When you talk with Kenan Williams, who owns and runs Hope’s LaGrone Williams Hardware with his wife Peggy, you quickly learn his store is a window into what’s going on, not only in the local economy but that of the world as well.
As he sees things now, conditions are running roughly parallel to what they were 40 years ago. “In some ways, it’s a replay of the late 1970s. Yeah. Because you’ve got inflation where [prices are] changing daily.” Yet, unlike the 1970s, another factor is helping to drive demand for hardware items.
“The good thing is, and this has been true for the last three years, is our manufacturing in town never shut down,” Williams said, adding that work even continued here at plants during the height of the pandemic while other plants were shut down. “That was good for the town, and it saved our economy.”
Because of this, Williams said, workers still had what used to be discretionary income, but a lot of that has been taken up paying for necessities now that inflation has gone up. As it pertains to spending on hardware, spending is still occurring on parts to fix things, but not on the bigger ticket items.
But when it comes to buying and ordering parts, consumers since the pandemic started are encountering a new problem. “The problem is so many specific parts are harder and harder to come by,” Williams said. “We spend a lot of our time looking. So yeah, trying to replace it. Sometimes it’s easy. Sometimes it’s you give up. Yeah, you’re not going to replace it.”
Williams said he is at an advantage on other hardware stores when it comes to ordering parts because of a choice made before 1989 when he began running the store, but this doesn’t mean acquiring parts by ordering them is always easy. “I have spent most of my time researching. A lot of businesses have only one supplier. Yes, that’s a business decision that many people make. But in our 60 years of business, we have never done that. And so we try to keep all our options open so if this supplier’s out, check this other supplier. And that takes time. That’s important if we’re going to be able to supply things for the community. That’s just what we try to do.”
Asked whether he saw from his customers evidence of the difficulty with hiring contractors to do construction and home repair work, Williams said he did and that it pointed to an opportunity for young people to pursue what would be an increasingly lucrative and stable line of work.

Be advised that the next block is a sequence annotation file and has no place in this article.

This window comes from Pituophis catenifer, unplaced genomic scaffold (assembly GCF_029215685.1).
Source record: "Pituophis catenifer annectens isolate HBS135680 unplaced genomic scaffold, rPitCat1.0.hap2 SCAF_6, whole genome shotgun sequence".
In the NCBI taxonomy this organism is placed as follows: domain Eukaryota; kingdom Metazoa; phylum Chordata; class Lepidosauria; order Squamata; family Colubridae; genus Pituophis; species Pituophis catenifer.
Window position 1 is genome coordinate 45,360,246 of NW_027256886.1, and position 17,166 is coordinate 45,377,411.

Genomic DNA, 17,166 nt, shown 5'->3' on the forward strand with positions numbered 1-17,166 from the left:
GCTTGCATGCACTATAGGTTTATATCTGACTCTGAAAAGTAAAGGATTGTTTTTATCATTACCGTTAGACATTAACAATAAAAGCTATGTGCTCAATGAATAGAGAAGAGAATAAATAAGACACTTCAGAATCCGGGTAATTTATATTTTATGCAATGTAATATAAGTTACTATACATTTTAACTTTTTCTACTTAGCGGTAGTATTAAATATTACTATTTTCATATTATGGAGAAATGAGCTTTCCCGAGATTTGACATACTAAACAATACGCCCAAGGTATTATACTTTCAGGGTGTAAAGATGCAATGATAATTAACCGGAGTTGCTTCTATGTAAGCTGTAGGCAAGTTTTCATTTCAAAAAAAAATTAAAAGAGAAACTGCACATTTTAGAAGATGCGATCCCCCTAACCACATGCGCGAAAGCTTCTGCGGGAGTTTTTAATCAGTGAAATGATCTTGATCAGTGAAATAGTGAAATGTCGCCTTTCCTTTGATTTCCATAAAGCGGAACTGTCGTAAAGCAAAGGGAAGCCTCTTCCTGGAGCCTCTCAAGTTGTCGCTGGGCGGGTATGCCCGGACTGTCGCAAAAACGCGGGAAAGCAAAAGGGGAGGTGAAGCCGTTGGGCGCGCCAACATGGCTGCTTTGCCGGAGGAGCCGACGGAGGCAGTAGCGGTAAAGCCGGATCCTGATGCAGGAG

“They need to think instead of getting a college degree that may or may not be marketable, if they have any use of their hands, they should work in the crafts. Whether it’s plumbing, electrical. This is the Mike Rowe pitch and—what does he call it?–Dirty Jobs or whatever it is. But they pay well. You earn it. Everybody will gripe, ‘Oh, so and so charged me this much money to go out there and do what he did for that price?’ But they earn their money.”
These are jobs that are increasingly open to women, as well. As for LaGrone Williams Hardware, women have and continue to contribute to its long tenure in Hope (the store has existed since 1961). This started in the store’s very beginning, Williams said. “The day the door opened, my mother worked with my father in this business. From 1972, Peggy has worked in this business.”
The experience of working at LaGrone Williams in a way resembles playing Jeopardy!, with customers frequently coming in with difficult questions about whether the store stocks a particularly obscure, even archaic, part. At times, it’s like a Video Daily Double, as it was when a customer raised what appeared to be a black rubber ring for one-and-a-half-year employee Callista Moses, who immediately knew where to find a replacement for it and motioned for the customer to follow her to the right aisle.
“There’s some things anybody wouldn’t know. But they learned, and these young ladies we’ve had the last couple of years, and Callista today–if you’re sharp and retain, you learn quick,” Williams said.
No doubt, the expertise available to customers at the asking keeps them coming, but also the atmosphere of the store, which, with its displays of impeccably preserved animals along the tops of walls and its early-60s era shelving, creates an impression of having stepped into a time closer to childhood than what would be seen in a big box store, with its hangar-like interior, omnipresent blue-screens and continual checkout counter beeping. A store like LaGrone Williams Hardware comes through as a bit of a refuge.
“Oh yeah,” said Williams when I mentioned his store’s nostalgic appeal. “We have people who visit town. They might get the antique stores and the guys come over here and bring their wives in, and they both might spend an hour just wandering around and say ‘I’ve never seen a hardware store like this in 50 years.’”
This may be another reason why so many continue to be drawn to the store, (and sometimes can’t resist the urge to document the experience) and will continue to be. LaGrone Williams Hardware is at 120 South Elm in downtown Hope and its hours are 7:30 a.m. to 6:00 p.m. Monday through Friday, with Saturday hours from 7:30 a.m. to 2:00 p.m.